“Tunisia should launch 25-billion-dinar plan over 3 years to avoid economic collapse" (economist)
- 14 September 2020 / Analysis / 71 / ABI 1
"Tunisia should launch a rescue plan of 25 billion dinars over 3 years (2021-2022-2023), to support the economy and jobs, equivalent to the estimated losses of real wealth creation in 2020," economist, academic and founder of the “Institut Africain D’économie Financiere” (IAEF-NGO), Dr. Tahar El Almi said in an interview with TAP.
According to his estimates "Tunisia would lose 25 billion dinars of real GDP by the end of 2020, with the crisis caused by the coronavirus pandemic".
"The plan, whose amount represents about 7% of GDP per year, over 3 years, at current prices, should be executable now, to extend over three years (2021-2022-2023).
It would aim to prevent the health crisis linked to the coronavirus from causing a collapse of the national economy. The first objective would be the creation of 170,000 jobs over the 3 years" he pointed out.
"The mechanism to be put in place should dedicate 35% of the financing of the global rescue plan to improving the economic competitiveness of the country, 30% to the development of public investment in basic infrastructure and more environmentally friendly energy sources, 25% to back inclusive private jobs, particularly badly hit by the crisis and 10% to support vulnerable social groups.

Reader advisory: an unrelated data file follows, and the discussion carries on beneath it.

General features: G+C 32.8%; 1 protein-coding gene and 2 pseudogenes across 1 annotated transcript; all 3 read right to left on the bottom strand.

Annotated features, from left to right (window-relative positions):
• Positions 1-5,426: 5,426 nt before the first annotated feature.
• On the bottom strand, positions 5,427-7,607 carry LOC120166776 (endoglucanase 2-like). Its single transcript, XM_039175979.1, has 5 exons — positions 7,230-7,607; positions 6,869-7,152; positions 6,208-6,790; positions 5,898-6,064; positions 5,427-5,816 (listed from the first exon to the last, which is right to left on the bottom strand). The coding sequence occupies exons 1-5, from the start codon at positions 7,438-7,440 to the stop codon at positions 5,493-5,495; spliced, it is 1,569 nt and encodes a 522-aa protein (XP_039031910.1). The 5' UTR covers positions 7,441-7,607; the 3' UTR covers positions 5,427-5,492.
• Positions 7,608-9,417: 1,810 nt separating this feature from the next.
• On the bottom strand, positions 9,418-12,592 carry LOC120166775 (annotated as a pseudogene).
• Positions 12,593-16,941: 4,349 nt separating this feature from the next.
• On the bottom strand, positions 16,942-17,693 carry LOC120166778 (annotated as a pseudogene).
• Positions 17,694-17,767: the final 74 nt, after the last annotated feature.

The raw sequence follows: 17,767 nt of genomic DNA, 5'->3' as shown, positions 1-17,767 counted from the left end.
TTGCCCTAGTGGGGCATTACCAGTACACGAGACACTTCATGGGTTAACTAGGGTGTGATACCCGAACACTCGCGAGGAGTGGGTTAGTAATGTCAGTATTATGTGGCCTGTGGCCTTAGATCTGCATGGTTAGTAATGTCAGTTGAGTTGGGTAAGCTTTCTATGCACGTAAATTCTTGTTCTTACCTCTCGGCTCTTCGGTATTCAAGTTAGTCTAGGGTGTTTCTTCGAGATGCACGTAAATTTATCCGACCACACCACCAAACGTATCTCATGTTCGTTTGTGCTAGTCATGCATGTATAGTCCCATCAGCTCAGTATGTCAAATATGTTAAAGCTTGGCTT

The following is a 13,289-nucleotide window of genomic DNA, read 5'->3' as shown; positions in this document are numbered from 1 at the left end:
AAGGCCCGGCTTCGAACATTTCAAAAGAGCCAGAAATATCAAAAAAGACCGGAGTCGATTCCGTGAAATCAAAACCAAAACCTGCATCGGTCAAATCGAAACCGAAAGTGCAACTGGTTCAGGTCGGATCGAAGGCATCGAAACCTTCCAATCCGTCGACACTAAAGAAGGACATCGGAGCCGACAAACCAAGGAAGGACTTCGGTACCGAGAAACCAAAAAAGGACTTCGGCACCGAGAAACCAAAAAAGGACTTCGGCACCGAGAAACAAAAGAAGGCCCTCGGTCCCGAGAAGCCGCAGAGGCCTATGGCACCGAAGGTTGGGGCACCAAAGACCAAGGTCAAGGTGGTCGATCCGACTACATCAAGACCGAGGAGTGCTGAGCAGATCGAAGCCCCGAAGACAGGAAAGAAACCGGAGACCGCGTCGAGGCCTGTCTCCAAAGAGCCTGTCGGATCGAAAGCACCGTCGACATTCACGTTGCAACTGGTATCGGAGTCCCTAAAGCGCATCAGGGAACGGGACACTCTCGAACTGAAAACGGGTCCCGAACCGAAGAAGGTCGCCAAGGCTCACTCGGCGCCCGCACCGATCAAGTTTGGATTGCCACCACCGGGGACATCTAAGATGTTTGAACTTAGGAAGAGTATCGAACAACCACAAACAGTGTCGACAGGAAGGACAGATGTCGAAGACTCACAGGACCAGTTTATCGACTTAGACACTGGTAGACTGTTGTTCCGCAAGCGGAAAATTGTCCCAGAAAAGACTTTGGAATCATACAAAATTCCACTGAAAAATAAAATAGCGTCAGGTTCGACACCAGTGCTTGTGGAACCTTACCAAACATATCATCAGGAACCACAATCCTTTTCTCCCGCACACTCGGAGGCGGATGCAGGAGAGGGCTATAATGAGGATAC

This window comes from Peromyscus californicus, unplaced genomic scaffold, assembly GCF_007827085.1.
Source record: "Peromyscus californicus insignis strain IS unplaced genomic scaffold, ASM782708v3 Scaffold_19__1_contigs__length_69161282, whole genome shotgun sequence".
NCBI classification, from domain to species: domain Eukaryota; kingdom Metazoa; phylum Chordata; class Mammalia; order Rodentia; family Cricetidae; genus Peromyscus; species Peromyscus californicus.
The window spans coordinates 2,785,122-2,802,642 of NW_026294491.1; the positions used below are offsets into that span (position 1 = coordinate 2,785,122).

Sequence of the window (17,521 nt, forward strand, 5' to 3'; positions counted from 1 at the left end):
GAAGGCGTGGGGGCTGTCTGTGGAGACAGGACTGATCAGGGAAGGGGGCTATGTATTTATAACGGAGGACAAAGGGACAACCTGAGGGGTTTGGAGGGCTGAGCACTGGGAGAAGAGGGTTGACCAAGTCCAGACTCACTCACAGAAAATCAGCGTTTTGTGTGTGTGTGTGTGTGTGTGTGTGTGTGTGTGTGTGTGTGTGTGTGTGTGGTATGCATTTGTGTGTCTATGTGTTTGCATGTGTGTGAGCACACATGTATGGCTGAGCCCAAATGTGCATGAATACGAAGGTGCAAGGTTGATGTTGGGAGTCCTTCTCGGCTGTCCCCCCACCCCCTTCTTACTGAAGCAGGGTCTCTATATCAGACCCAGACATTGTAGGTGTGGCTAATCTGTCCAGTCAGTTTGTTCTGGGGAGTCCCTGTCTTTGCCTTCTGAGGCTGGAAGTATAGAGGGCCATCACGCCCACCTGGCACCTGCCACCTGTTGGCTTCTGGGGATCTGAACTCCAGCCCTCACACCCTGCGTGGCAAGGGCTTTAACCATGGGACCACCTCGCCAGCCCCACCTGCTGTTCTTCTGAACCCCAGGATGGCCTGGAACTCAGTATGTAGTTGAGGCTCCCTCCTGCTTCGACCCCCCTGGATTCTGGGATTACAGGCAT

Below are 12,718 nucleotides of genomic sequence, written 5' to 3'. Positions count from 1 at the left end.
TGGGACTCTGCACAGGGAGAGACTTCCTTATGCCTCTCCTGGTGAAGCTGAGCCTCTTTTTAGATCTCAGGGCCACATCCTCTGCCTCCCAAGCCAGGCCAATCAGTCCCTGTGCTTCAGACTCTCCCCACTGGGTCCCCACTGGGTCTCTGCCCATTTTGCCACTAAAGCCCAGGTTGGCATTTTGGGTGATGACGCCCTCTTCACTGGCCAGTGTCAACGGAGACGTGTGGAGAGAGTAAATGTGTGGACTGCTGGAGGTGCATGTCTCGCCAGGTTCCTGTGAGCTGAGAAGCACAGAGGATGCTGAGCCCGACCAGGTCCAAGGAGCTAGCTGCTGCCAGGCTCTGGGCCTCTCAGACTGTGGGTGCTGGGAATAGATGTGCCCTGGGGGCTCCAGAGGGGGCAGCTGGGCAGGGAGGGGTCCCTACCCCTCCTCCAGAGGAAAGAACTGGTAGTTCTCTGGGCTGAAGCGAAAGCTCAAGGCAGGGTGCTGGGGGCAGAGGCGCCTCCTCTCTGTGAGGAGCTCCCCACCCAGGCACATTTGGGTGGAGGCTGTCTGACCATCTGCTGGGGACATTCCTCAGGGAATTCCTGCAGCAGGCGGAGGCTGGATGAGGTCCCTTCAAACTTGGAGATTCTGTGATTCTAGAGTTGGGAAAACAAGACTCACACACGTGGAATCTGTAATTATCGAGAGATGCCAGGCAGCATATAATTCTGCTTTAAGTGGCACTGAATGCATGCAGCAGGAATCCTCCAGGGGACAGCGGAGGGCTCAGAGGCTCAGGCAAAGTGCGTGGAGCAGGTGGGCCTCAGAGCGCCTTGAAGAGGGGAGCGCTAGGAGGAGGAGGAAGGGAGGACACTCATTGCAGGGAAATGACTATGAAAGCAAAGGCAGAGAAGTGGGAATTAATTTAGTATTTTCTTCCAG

El Almi said "the first part of the competitiveness component should include a tax cut over three years (2020-2021-2022), as well as a reduction in contributions and fees paid by companies, regardless of their level of profitability".
"The second component, dedicated to social and regional cohesion, should provide for investments in health, education and youth employment, notably through hiring incentives and tax breaks for companies".
This plan should also provide for investments in the construction and public works sector, transport, especially railways, and the construction and rehabilitation of public infrastructure (schools, hospitals, etc.).
Social housing and the solar / photovoltaic industry, a key element of the energy and ecological transition, should also benefit from financing over three years.
According to the economist, "the widening public finance deficit could be financed by a domestic bond issue and offset by the surplus tax revenue generated by the revival of investment and employment from 2021 onwards".
"The new government should bring the economy back to its pre-crisis levels (2019) by the end of 2022, while the country is heading towards the worst depression it has experienced since independence, with a contraction of GDP of about -22% for the moment, but should reach -34.89% by the end of 2020," he said in conclusion.